following hard on the heels of mr. music head
I put together a touring band with long time friends
Mike Hodges on drums and Rick Fox on keyboards.
Rick also sang and played keyboard bass,
as well as triggering the necessary samples
required for the material from mr. music head.
one memorable sunny day on tour rick and mike and I were having a sleepy poolside chat by our hotel* pool. it was a day off in San Diego. the next night we were playing a club there called the Bacchanal. someone from the hotel came by to tell me to expect a call in my room in a few minutes. so I went to my room, the phone rang, and it was David Bowie. what a surprise! hadn't seen or heard from david in years. after congratulating me on my recent video success (oh daddy) he got right down to the point: would I like to join him as his guitarist and "music director" for a long tour around the world? as we talked I told him about the touring I was currently doing. he suggested I should bring my band along as well. (what a thrill it was to go back to the pool to tell that to rick and mike!) it all sounded fabulous (and it was) but there were a few small bumps to work out. like what was I supposed to do about the new solo record Atlantic Records was expecting from me?
recording a new solo record is not a problem. once I know what I want I'm fast.
writing and developing the new material for a record is another thing entirely.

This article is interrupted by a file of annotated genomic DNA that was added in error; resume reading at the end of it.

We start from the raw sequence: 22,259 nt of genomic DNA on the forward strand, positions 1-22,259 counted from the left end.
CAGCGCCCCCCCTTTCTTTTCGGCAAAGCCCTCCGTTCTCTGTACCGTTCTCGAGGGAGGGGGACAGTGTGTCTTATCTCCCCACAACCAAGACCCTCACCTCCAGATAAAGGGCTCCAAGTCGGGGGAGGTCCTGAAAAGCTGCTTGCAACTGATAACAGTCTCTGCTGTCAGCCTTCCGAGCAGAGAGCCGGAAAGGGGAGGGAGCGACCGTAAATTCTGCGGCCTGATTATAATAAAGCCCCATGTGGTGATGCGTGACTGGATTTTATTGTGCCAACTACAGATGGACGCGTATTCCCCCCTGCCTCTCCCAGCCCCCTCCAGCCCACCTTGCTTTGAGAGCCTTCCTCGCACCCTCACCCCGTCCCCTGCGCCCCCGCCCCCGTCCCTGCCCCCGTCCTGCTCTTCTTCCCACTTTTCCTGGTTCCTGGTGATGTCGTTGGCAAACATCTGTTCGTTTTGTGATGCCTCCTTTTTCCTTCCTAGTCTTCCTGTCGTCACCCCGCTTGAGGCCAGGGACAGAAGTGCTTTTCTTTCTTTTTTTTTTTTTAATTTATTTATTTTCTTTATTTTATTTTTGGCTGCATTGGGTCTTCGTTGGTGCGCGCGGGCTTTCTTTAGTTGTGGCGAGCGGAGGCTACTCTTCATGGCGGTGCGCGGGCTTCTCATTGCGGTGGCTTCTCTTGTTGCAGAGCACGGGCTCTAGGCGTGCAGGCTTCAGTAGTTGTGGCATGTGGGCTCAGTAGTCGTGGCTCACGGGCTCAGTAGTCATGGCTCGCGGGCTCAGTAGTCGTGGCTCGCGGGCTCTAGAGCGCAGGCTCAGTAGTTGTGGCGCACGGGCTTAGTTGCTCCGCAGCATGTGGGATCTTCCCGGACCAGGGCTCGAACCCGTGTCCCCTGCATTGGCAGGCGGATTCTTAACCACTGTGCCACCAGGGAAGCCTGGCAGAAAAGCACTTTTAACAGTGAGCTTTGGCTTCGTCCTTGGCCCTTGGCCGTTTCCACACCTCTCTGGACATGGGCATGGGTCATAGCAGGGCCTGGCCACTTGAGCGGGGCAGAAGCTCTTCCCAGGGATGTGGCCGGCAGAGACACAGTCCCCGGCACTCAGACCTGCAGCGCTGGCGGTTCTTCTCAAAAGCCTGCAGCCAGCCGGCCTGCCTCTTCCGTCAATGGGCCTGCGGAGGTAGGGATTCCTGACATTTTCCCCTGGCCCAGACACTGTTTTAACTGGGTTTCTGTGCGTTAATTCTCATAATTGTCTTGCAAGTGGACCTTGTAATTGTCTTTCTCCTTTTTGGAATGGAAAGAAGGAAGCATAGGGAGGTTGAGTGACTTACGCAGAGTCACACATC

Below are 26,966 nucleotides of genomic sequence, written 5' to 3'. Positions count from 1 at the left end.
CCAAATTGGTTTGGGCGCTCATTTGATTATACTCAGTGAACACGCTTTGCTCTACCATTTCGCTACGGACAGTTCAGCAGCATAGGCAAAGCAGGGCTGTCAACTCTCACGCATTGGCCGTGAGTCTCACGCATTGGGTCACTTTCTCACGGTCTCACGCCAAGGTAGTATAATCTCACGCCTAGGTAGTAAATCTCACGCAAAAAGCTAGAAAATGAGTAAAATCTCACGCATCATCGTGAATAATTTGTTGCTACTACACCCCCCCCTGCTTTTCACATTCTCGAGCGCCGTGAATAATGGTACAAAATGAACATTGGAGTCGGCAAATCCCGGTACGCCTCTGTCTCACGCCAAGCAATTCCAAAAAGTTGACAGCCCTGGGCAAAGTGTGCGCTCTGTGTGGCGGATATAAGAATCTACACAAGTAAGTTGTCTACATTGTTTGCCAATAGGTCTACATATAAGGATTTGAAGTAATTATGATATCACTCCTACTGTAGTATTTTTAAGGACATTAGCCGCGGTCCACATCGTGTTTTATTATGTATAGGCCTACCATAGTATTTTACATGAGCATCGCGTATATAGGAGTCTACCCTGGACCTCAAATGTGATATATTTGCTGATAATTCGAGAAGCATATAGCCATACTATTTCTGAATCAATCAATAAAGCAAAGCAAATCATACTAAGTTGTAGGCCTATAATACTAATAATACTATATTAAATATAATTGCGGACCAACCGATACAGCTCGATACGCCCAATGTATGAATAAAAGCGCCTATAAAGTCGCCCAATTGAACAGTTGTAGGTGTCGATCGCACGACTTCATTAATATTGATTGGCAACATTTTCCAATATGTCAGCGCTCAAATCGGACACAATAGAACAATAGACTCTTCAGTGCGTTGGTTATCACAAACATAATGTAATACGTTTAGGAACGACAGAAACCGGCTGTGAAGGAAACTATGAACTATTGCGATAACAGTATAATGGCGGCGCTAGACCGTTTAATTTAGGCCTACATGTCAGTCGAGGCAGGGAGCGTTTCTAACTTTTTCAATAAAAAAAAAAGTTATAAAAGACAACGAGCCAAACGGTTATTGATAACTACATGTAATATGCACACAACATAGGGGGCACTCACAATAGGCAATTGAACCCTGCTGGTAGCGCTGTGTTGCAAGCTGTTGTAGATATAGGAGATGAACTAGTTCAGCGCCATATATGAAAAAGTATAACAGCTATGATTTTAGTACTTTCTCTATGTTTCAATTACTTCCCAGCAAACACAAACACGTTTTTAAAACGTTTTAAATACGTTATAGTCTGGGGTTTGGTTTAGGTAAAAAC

especially the words.
it can be a very long process.
lyrics have always been the hardest part of writing songs for me.
I'm very particular about what I say and how I say it.
the words have to fit every little nuance for me to be satisfied.
different words have different tonal qualities, you have to try
many ways of saying something to find that magic alliteration
or the proper stress at the perfect time.
the emphasis for each syllable has to be in just the right places
to match the music.
I sing my ideas over and over a hundred times to a tape of the music.
that's why it takes so long.
of course sometimes you get very lucky and a song just appears
full blown like lone rhino did or man in the moon did.
john lennon used to liken it to being a reciever of a transmission
from somewhere unknown.
but those are the rare ones.
most of the time it's work to pull a song out of yourself.
it was the end of September when the music head tour ended.
rehearsals for david's tour began in january.
considering mixing the record, I had about 10 weeks
to write, develop, and record what would become young lions.
I worked at a crazy pace: recording in the day, writing at night**.
in the end I simply ran out of time.
songs like happy guy
or hawaiian cowboys never did get finished.
I resorted to using two cover songs:
not alone anymore recorded the year before on december 27, 1988
and a cover of one of my own songs heartbeat.
I re-wrote the words to phone call from the moon
which had been recorded july 6, 1988 and originally was intended
for mr. music head.
one thing which threw me: I recorded two songs which didn't
seem right for the record:
shoe salesman and neptune pool.
then david came to the rescue.
why not do a duet with him?
one of his songs, something I wouldn't have to write.
and pretty pink rose was born.
*the band America was staying at the same hotel. I think it was Gerry but it might have been Dewey who came out to the pool and talked with us for a while. ironically America was playing the Bacchanal that night. we were invited to the show and asked to join them onstage for their encore of horse with no name. which we did later that evening. I couldn't help but remember my struggling days in the Holiday Inn band, showing Barry and Dave (our guitarists) the correct chords to horse with no name.
**at the same time, as "music director" I had to work out arrangements and parts for 35 of david's songs he planned on doing. that in itself could have taken 10 weeks, his material was so varied.